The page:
Chess Moves

One person's short journey into the world of Australian chess

Monday, December 26, 2005

Chess Information Overload

Today, I will be leaving my country of birth to head back to Australia. I leave somewhat with a very heavy heart as I will start to miss my parents and my brother.

I am very reluctant to leave for Sydney but work beckons. I still honestly do not know if I want to stay on in Australia.

On to chess things, there's one problem with looking at chess books in a bookstore.... there are far more books to read than you can possibly have time for. A Google seach on chess yields thousands of websites. And as you've guessed it, you're going to suffer from information overload!

I was reading this book at Borders in which the chess author highlighted that a good way to improve your chess is to gather a games database of your favourite openings. Unfortunately, sorting out the good matches from the bad ones can be onerous, to say the least.

So how do you sort out the good from the bad? There is no easy answer. Even if you were to purchase a database, there's no guarantee that 80% of the database is suitable for you. From that book (I wished I had noted down the book title now), I gleaned the information that it is far better to pick a handful of good games that you can familarise yourself with than to learn from a hundred average games.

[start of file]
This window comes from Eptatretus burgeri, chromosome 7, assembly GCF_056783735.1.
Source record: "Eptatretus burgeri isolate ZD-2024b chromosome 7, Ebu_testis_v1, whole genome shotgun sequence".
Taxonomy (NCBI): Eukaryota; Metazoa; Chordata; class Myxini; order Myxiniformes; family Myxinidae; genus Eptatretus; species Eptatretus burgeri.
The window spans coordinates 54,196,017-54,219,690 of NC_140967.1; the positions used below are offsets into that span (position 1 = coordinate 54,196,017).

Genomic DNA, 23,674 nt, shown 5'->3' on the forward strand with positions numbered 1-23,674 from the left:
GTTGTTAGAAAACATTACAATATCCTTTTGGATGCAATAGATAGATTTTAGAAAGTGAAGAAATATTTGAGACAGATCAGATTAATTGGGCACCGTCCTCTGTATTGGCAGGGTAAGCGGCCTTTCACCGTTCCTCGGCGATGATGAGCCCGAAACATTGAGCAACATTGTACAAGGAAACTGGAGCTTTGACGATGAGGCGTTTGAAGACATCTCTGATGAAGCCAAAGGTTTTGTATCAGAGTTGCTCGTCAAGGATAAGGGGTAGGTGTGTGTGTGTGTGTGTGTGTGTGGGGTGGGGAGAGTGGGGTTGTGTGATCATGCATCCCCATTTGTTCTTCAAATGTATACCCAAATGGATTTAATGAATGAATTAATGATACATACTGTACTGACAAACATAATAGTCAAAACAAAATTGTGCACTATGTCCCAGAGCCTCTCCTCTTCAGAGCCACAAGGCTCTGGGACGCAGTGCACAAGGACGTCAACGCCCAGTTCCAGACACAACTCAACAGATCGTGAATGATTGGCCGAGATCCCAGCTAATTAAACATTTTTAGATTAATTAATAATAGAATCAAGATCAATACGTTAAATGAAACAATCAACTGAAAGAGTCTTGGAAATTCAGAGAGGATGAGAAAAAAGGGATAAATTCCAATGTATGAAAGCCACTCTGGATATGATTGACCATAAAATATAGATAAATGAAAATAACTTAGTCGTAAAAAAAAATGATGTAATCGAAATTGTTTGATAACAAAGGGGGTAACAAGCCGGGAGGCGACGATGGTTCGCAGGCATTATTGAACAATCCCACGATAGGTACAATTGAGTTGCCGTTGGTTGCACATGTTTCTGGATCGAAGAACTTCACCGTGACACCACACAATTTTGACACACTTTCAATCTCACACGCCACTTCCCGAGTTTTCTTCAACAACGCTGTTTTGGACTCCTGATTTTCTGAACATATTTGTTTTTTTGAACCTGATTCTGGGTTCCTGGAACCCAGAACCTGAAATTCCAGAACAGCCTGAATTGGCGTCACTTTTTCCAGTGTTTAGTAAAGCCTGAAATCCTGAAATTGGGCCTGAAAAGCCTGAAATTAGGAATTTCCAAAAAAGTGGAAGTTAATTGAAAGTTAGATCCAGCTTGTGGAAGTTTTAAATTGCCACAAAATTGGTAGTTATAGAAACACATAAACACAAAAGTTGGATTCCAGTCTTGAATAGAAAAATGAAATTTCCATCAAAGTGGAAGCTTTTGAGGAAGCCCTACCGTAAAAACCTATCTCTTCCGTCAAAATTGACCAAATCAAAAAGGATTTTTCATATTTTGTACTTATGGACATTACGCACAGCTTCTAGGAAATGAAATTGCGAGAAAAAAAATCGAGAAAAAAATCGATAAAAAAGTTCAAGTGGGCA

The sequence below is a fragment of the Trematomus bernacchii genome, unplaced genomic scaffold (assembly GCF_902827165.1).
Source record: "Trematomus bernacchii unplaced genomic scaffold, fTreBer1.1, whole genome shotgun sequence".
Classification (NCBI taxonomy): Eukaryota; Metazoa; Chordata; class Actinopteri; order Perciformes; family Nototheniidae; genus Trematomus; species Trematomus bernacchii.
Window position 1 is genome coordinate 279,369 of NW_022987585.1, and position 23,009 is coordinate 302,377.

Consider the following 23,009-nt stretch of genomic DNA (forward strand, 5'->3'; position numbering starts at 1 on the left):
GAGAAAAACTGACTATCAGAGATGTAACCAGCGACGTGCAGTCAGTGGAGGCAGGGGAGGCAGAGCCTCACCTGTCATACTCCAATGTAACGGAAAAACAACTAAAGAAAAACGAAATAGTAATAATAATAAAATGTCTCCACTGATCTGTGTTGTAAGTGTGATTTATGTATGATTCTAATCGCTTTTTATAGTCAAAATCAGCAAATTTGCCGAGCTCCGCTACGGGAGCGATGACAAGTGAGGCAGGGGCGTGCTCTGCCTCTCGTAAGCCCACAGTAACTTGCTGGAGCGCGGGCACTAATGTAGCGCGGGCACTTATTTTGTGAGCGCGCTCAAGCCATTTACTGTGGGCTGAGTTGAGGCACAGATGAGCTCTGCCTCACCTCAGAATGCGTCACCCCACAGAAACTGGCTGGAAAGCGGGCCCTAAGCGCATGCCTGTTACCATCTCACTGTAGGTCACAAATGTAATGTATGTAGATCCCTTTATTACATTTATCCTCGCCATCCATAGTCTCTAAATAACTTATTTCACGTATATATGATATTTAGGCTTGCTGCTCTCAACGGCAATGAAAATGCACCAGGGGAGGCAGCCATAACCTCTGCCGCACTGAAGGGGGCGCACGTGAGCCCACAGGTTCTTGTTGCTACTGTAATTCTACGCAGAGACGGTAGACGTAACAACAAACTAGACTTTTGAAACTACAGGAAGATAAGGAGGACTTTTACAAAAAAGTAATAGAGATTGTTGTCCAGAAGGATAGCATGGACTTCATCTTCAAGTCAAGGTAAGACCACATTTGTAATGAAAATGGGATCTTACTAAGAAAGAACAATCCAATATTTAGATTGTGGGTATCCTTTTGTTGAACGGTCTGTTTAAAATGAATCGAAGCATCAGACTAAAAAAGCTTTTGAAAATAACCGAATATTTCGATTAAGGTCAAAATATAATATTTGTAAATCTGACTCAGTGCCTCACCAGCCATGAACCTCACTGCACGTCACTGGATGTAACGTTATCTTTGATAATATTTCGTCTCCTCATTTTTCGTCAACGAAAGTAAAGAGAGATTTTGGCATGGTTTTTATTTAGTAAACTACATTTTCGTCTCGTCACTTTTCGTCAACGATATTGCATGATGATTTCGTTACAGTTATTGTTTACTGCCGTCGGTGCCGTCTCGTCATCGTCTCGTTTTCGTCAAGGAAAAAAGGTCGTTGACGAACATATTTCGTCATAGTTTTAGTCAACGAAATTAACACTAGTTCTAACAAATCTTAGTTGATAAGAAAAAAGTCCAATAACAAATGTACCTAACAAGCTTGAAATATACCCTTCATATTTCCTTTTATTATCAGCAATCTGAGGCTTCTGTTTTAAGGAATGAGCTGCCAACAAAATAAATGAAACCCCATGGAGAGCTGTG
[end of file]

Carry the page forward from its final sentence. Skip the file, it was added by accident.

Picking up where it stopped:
As I went perusing through the various chess databases, it occured to me that:

a. I need to have an idea of what I want (which opening I want to adopt),
b. find out whose GM's playing style closely resembles mine (so that I won't end up doing something that is not suited to my style) and
c. learn to annotate and analyse my own games (with and without the aid of computer chess programs).

I'm still reading up and slowly digesting the Emms' book. The progress is getting much harder and slower than I would have preferred.

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